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May 9, 1985

LEONARD A. MIHALICH, et al., Plaintiffs
COMMONWEALTH OF PENNSYLVANIA, et al., Defendants; ROBERT M. RODERICK, et al., Plaintiffs v. COMMONWEALTH OF PENNSYLVANIA, et al., Defendants

The opinion of the court was delivered by: CALDWELL


 I. Introduction

 The above-captioned matters have been informally consolidated for the purpose of deciding the summary judgment motions filed by Commonwealth of Pennsylvania and Union defendants, *fn1" as well as the cross motions filed by plaintiffs. Plaintiffs have not opposed Union defendants' motion with respect to dismissing the claims against all defendants except Council 13. Accordingly, all references to AFSCME in this memorandum, unless otherwise specified, are to Council 13. Additionally, plaintiffs do not oppose Commonwealth defendants' motion that summary judgment be granted in their favor with regard to plaintiffs' claims under state law and for monetary damages, because such claims are barred by the eleventh amendment. Thus the sole remaining matters subject to the summary judgment motions are claims against the Commonwealth defendants in the form of declaratory and injunctive relief and claims against AFSCME Council 13.

 II. Background

 The civil rights complaints in these two matters were filed by ten investigators in two divisions of the Office of the Attorney General of Pennsylvania. *fn2" Plaintiffs in Mihalich are employed with the Medicaid Fraud Control Unit (MFCU) and those in Roderick work for the Bureau of Narcotics Investigation and Drug Control (BNI). Basically the complaints allege a violation of plaintiffs' rights under the equal protection and due process clauses of the fourteenth amendment of the United States Constitution and under comparable provisions of the Pennsylvania constitution.

 The situation giving rise to these claims originated when defendant Zimmerman assumed office on January 20, 1981, as Pennsylvania's first elected Attorney General. Zimmerman had hoped to provide pay increases to all of the investigators in the Office of the Attorney General (OAG), but decided to focus initially on raises within the Bureau of Criminal Investigation (BCI), rather than for the investigators in MFCU and BNI. Moreover, the job specifications for these three groups were rewritten so as to reflect the kinds of duties each was to perform. Also furloughed investigators from one group could no longer "bump" less senior investigators in another group.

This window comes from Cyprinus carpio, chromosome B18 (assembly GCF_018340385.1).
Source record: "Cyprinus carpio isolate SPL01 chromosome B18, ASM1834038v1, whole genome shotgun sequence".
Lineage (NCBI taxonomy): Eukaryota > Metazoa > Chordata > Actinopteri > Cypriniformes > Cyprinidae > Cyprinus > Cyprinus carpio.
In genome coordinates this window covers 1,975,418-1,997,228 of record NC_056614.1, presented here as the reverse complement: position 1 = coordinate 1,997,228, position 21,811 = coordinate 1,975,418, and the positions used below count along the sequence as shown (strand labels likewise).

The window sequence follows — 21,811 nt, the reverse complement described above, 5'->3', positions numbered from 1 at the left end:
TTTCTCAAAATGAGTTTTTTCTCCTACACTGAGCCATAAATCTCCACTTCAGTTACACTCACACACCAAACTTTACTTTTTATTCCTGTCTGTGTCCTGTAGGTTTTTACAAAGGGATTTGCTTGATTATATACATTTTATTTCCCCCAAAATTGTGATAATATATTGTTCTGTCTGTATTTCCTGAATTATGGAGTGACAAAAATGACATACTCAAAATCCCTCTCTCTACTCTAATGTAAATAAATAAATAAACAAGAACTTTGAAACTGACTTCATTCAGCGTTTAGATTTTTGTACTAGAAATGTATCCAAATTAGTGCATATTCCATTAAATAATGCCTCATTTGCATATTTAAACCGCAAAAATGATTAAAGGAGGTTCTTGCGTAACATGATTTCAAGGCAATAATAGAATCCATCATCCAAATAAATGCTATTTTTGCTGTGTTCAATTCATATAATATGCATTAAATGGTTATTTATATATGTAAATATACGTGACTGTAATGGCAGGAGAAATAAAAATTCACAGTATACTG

Negotiations by personnel from the OAG and AFSCME (the collective bargaining unit for the investigators) began during mid-1981, and an agreement was signed on November 18 of that year. Pursuant to the agreement, BCI investigators were reclassified as Special Agents, received salary increases, and retained the seniority they had earned as criminal investigators. Some of the MFCU and BNI investigators who sought Special Agent status filed classification grievances, which were denied through the first four steps of the collective bargaining agreement's procedure. Thereafter AFSCME proceeded to advisory arbitration.

 In the meantime the OAG attempted to give pay increases to MFCU and BNI investigators but had abandoned these efforts in the face of a budget cut. Upon receipt of a supplemental appropriation from the state legislature, however, the matter was revived. The arbitrator, with the concurrence of all parties, had been asked not to render a decision, but when OAG - AFSCME negotiations reached an impasse, the arbitrators' decision was requested. On April 18, 1983, the decision was issued and found for the grievants.

 The OAG did not implement the decision resulting from the advisory arbitration but rather resumed negotiations which resulted in an agreement signed on November 10, 1983. The BNI investigators were reclassified as Narcotics Agents and the MFCU investigators were given the title of Medicaid Investigators. All retained the seniority earned under their previous classifications and received the same pay raise accorded to Special Agents. The salary increase, however, was not retroactive.

 Plaintiffs in the present matter seek both declaratory and injunctive relief and specifically seek pay and benefit increases, and equivalent reclassification, retroactive to the effective date of the changes for Special Agents (formerly BCI investigators).

 III. The Current Motions

 The current motions, as all motions for summary judgment filed in federal court, are subject to the provisions of Federal Rule of Civil Procedure 56. A court cannot grant such motions unless no genuine issues of material fact exist and the moving party is entitled to judgment as a matter of law. Under the legal requirements governing summary judgment matters, courts cannot resolve factual disputes or credibility issues but rather must concentrate on whether the undisputed facts show that a judgment in favor of one party or the other is appropriate.